Lamborghinis on the Sidewalk
My friends and I have developed a new metric to measure China’s economic growth and rising inequality – I call it the “Lamborghini on the sidewalk” index.
The metric is simple – how many times per week do I see a Lamborghini or some other exotic sports car double-parked on the sidewalk of my adopted hometown of Shanghai, blocking pedestrian traffic. The index is an indicator of two things – first, an indication of China’s wealth and ability to consume at the high end of the global economy, and second, an indicator of the willingness of those at the top to flaunt their wealth to the dismay and inconvenience of the average citizen.
China’s economy has famously grown at breakneck speed for 3 decades – a sustained annual growth in economic output of nearly 10% since 1979. In that time, enormous wealth has been created – 200 Million people lifted out of poverty, and a doubling of the income of the average Chinese citizen in only 10 years. While these numbers are astonishing, they mask the fact that the rewards of China’s growing economy have fallen disproportionately on the top.
According to a recent study by the Boston Consulting Group, there are now 1.1 million millionaire families in China, second only to the U.S. and Japan. The growth of China’s millionaires is the highest in the world, with 240,000 new millionaires created last year, a growth rate of 31% from 2010. The average citizen, in spite of the fact that they are also better off, can’t help to take notice that while they are better off, those unelected leaders at the top are much, much better off than they are. The means of wealth creation have also been suspect in many cases.
A 2006 study by several Chinese research institutions showed that almost 90% of the country’s top leaders in sectors encompassing finance, foreign trade, property development, construction, and stock trading were “princelings”, a term referring to the offspring of top government officials. The same study found that about 90% of China’s billionaires are the children of high-ranking officials. Compounding the sense of growing and unfair inequality is the sense that China’s well off don’t care about the less fortunate. The wealthy are much less likely to make charity donations or participate in civic causes in China relative to other countries.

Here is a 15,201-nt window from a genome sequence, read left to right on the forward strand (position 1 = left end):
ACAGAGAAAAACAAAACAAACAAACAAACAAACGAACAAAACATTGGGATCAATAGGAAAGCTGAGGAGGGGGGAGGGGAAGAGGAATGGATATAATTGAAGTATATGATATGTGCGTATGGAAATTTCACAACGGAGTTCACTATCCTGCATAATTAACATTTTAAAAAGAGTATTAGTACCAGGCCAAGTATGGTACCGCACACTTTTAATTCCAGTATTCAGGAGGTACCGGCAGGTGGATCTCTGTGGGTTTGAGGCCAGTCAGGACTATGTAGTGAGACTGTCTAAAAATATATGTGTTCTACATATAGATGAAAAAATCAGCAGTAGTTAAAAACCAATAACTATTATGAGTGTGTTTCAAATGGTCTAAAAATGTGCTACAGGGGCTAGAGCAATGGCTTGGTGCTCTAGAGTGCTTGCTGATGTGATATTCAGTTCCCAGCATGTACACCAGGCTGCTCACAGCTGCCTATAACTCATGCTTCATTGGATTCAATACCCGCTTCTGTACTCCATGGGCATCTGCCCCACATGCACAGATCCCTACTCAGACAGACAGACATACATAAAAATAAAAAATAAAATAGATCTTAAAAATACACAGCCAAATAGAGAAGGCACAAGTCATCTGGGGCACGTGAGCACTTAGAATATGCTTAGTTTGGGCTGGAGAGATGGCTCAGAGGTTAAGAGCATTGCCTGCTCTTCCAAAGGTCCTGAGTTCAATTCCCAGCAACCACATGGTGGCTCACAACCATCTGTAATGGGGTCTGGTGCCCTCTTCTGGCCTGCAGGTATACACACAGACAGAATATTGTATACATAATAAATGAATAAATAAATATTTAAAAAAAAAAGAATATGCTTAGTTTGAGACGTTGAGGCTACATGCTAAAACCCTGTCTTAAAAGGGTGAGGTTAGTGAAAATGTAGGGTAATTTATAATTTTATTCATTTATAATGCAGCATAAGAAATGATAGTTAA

The result is almost universal dislike of wealthy people. According to a recent survey released by the Zhejiang Academy of Social Sciences “96 percent of the public said they feel resentful toward the rich.” One wonders if there are any of the remaining 4% who aren’t rich themselves. It turns out the wealthy don’t seem to like the 96 percent either – in addition to flaunting traffic rules with their luxury cars, many of them are leaving or planning to leave. A survey published in November by the state-run Bank of China found that 60% of about 960,000 Chinese people with assets over 10 million yuan ($1.6 million) were either thinking about emigrating or taking steps to do so. Their motivations vary, but the top reasons mentioned in the study were their children’s education, followed by concerns over air quality, food safety and financial security. And many of the wealthy Chinese who remain in China have tried to set themselves apart from everyday society by living in ostentatious apartment developments – “Richgate” and “CEO Mansions” are some of the newer developments in Shaghai.
China faces the problem of how to make wealth creation a legitimate activity in the eyes of the public. One part of this will be to inspire a sense of civic duty in this new wealthy class who now have the opportunity to consume conspicuously. Another challenge will be to retain the creators of wealth through education, healthcare, clean environment and other civic goods that match what other first world countries have to offer. In the meantime, wealth inequality has become a growing destabilizing force in Chinese society. This most recently came to the forefront in the Chinese press coverage of the deposition of Chongqing governor Bo Xilai, and the resulting public furor over his vast personal wealth. Last week the “Lamborghini on the Sidewalk” index increased to two – a Bentley double parked on the sidewalk on Changshu road and a Porsche blocking traffic on Huaihai road. Time will tell how high of an index the Chinese people will tolerate.
Doug Raymond, the founder and CEO of Julu Mobile, is a Truman Security Fellow.